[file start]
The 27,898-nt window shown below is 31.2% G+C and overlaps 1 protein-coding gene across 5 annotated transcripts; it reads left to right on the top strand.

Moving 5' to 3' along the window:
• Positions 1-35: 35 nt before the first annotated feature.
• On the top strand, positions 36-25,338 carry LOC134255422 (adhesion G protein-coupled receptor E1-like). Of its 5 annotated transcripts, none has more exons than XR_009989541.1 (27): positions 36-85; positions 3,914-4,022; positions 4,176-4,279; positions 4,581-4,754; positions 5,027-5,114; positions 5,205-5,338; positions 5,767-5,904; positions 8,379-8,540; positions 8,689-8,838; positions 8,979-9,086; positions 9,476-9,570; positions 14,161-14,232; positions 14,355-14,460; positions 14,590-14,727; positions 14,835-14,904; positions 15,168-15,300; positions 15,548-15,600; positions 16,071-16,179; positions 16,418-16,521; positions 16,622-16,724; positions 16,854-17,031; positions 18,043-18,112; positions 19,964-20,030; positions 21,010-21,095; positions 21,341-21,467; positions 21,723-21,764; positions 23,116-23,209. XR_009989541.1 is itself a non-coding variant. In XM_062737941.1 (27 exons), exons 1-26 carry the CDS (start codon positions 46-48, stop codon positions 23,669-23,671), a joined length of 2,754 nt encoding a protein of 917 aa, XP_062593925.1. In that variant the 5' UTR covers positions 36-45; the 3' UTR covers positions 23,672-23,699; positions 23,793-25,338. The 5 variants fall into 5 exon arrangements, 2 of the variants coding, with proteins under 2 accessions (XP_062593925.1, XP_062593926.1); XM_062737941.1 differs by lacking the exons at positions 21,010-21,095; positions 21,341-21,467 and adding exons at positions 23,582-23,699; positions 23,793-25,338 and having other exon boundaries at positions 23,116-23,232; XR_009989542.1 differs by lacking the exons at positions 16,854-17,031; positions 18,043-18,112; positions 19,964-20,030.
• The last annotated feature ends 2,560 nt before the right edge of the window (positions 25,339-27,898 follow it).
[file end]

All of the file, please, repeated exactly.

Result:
The 27,898-nt window shown below is 31.2% G+C and overlaps 1 protein-coding gene across 5 annotated transcripts; it reads left to right on the top strand.

Moving 5' to 3' along the window:
• Positions 1-35: 35 nt before the first annotated feature.
• On the top strand, positions 36-25,338 carry LOC134255422 (adhesion G protein-coupled receptor E1-like). Of its 5 annotated transcripts, none has more exons than XR_009989541.1 (27): positions 36-85; positions 3,914-4,022; positions 4,176-4,279; positions 4,581-4,754; positions 5,027-5,114; positions 5,205-5,338; positions 5,767-5,904; positions 8,379-8,540; positions 8,689-8,838; positions 8,979-9,086; positions 9,476-9,570; positions 14,161-14,232; positions 14,355-14,460; positions 14,590-14,727; positions 14,835-14,904; positions 15,168-15,300; positions 15,548-15,600; positions 16,071-16,179; positions 16,418-16,521; positions 16,622-16,724; positions 16,854-17,031; positions 18,043-18,112; positions 19,964-20,030; positions 21,010-21,095; positions 21,341-21,467; positions 21,723-21,764; positions 23,116-23,209. XR_009989541.1 is itself a non-coding variant. In XM_062737941.1 (27 exons), exons 1-26 carry the CDS (start codon positions 46-48, stop codon positions 23,669-23,671), a joined length of 2,754 nt encoding a protein of 917 aa, XP_062593925.1. In that variant the 5' UTR covers positions 36-45; the 3' UTR covers positions 23,672-23,699; positions 23,793-25,338. The 5 variants fall into 5 exon arrangements, 2 of the variants coding, with proteins under 2 accessions (XP_062593925.1, XP_062593926.1); XM_062737941.1 differs by lacking the exons at positions 21,010-21,095; positions 21,341-21,467 and adding exons at positions 23,582-23,699; positions 23,793-25,338 and having other exon boundaries at positions 23,116-23,232; XR_009989542.1 differs by lacking the exons at positions 16,854-17,031; positions 18,043-18,112; positions 19,964-20,030.
• The last annotated feature ends 2,560 nt before the right edge of the window (positions 25,339-27,898 follow it).